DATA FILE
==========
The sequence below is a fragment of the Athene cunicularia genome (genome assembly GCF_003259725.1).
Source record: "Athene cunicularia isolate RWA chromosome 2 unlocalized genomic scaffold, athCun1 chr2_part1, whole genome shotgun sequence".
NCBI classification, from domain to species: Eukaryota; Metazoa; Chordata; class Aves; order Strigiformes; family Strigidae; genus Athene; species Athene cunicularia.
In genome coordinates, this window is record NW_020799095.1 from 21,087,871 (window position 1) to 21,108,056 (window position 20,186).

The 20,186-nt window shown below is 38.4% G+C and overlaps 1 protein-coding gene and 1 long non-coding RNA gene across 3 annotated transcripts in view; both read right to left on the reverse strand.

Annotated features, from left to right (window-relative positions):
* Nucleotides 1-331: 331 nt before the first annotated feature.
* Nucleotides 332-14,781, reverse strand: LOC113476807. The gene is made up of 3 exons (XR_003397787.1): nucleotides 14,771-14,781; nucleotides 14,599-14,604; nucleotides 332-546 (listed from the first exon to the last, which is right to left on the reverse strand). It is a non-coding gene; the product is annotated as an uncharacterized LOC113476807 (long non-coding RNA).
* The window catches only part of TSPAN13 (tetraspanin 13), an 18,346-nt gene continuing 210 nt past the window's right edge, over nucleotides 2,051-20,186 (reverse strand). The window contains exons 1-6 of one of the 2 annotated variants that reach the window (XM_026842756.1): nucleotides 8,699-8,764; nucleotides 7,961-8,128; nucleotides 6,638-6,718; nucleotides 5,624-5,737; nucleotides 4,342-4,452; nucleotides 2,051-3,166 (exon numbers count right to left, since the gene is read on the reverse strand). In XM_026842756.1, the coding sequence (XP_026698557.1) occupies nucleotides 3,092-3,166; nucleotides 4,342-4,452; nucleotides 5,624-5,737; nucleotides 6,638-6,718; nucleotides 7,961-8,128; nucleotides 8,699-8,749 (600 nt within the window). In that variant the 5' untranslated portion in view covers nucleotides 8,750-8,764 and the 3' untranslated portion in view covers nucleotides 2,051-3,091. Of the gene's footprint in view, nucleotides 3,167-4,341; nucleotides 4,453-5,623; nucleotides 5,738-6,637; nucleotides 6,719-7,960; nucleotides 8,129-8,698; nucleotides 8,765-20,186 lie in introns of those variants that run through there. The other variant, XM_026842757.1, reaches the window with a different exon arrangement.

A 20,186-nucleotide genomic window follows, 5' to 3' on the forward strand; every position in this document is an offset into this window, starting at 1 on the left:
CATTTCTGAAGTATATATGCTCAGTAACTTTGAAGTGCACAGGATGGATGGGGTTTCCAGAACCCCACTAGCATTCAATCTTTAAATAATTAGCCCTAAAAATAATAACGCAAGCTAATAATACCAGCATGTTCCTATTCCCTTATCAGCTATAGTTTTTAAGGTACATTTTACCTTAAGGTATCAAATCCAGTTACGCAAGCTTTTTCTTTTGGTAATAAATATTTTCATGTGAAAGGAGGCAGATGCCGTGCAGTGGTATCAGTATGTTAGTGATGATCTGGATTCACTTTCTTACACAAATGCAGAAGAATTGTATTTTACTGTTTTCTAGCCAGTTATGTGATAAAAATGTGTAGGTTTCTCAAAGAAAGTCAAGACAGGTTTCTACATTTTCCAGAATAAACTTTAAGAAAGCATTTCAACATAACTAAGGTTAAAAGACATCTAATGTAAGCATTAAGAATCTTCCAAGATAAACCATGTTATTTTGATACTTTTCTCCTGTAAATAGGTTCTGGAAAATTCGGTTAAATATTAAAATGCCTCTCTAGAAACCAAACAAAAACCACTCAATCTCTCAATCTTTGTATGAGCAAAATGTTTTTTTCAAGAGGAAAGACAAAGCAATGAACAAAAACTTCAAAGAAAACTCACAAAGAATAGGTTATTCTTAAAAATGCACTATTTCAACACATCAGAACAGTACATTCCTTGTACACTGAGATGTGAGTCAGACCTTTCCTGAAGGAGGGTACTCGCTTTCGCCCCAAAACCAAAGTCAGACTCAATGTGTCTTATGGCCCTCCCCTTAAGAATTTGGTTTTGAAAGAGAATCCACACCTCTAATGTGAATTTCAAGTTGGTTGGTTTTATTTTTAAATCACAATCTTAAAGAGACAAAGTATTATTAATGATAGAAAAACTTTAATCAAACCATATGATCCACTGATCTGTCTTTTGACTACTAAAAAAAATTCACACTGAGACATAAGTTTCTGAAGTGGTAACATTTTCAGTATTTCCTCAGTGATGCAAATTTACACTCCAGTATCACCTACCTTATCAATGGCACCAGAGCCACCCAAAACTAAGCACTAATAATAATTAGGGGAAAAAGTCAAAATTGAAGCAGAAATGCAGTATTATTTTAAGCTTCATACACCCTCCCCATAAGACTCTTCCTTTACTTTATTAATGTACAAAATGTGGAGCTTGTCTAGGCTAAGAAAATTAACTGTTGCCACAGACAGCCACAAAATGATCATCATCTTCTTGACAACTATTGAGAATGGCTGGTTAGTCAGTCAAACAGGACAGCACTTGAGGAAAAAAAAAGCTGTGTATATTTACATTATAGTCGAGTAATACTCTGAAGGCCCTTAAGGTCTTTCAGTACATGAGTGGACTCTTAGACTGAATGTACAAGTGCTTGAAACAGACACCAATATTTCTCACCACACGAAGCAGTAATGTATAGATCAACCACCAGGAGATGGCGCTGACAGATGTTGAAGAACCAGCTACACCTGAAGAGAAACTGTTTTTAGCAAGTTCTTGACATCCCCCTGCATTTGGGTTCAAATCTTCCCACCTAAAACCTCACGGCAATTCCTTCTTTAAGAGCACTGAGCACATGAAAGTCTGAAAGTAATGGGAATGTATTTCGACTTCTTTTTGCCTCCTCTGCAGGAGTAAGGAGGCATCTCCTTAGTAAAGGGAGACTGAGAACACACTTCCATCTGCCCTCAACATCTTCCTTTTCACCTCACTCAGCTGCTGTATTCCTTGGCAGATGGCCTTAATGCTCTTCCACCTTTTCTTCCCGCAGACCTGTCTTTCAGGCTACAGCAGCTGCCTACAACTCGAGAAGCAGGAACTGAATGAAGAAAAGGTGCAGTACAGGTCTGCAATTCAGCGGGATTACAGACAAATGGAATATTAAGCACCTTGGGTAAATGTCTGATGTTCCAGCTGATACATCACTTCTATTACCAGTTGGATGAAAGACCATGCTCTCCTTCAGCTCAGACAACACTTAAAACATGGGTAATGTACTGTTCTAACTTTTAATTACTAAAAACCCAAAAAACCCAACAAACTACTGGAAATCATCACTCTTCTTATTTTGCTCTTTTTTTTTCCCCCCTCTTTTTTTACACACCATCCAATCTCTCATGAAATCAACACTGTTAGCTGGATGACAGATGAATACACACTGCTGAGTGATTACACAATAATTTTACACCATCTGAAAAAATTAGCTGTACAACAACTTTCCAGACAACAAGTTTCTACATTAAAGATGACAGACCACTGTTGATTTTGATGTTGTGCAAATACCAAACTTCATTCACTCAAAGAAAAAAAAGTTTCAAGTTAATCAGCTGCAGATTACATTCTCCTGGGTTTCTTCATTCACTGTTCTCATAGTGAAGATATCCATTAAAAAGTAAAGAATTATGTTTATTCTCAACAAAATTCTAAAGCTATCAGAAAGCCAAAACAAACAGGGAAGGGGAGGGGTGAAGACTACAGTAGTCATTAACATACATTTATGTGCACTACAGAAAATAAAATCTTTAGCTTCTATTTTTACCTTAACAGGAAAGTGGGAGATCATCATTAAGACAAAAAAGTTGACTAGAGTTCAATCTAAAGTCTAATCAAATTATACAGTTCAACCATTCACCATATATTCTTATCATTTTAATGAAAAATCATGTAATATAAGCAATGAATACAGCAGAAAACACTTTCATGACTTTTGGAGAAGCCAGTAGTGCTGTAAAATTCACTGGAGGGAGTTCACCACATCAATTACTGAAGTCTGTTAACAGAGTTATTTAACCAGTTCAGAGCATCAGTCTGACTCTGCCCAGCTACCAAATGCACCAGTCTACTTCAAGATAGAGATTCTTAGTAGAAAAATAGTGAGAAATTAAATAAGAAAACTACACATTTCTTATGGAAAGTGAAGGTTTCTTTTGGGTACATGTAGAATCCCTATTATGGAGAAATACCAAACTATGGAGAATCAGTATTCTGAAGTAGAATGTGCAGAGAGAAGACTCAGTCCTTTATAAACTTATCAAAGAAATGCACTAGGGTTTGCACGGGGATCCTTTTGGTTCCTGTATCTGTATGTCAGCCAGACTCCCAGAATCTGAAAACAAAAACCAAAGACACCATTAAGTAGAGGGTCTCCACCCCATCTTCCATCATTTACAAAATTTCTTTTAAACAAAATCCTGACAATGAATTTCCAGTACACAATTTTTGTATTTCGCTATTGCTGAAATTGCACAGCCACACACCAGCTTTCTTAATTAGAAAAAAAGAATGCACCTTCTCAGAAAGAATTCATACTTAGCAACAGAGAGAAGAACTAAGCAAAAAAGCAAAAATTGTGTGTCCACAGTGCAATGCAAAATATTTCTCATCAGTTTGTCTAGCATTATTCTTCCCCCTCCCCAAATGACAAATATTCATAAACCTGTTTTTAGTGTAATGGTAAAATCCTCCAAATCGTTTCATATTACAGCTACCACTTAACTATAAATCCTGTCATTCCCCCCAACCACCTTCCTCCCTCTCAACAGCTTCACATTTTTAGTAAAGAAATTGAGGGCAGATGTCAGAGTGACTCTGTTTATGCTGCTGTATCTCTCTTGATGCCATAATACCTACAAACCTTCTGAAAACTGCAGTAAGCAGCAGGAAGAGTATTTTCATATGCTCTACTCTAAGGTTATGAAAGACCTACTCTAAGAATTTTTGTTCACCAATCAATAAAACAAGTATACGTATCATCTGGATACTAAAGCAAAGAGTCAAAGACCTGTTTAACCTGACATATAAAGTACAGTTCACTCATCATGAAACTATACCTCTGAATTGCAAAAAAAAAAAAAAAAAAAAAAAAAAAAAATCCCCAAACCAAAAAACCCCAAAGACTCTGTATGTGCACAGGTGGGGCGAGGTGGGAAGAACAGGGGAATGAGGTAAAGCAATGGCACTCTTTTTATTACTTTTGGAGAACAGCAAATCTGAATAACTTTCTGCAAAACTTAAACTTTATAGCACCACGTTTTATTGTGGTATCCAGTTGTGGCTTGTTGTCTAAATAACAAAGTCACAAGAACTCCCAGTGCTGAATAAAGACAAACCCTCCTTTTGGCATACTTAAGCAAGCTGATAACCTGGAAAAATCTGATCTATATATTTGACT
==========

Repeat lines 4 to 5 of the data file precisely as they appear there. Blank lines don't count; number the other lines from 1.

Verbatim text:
In genome coordinates, this window is record NW_020799095.1 from 21,087,871 (window position 1) to 21,108,056 (window position 20,186).

The 20,186-nt window shown below is 38.4% G+C and overlaps 1 protein-coding gene and 1 long non-coding RNA gene across 3 annotated transcripts in view; both read right to left on the reverse strand.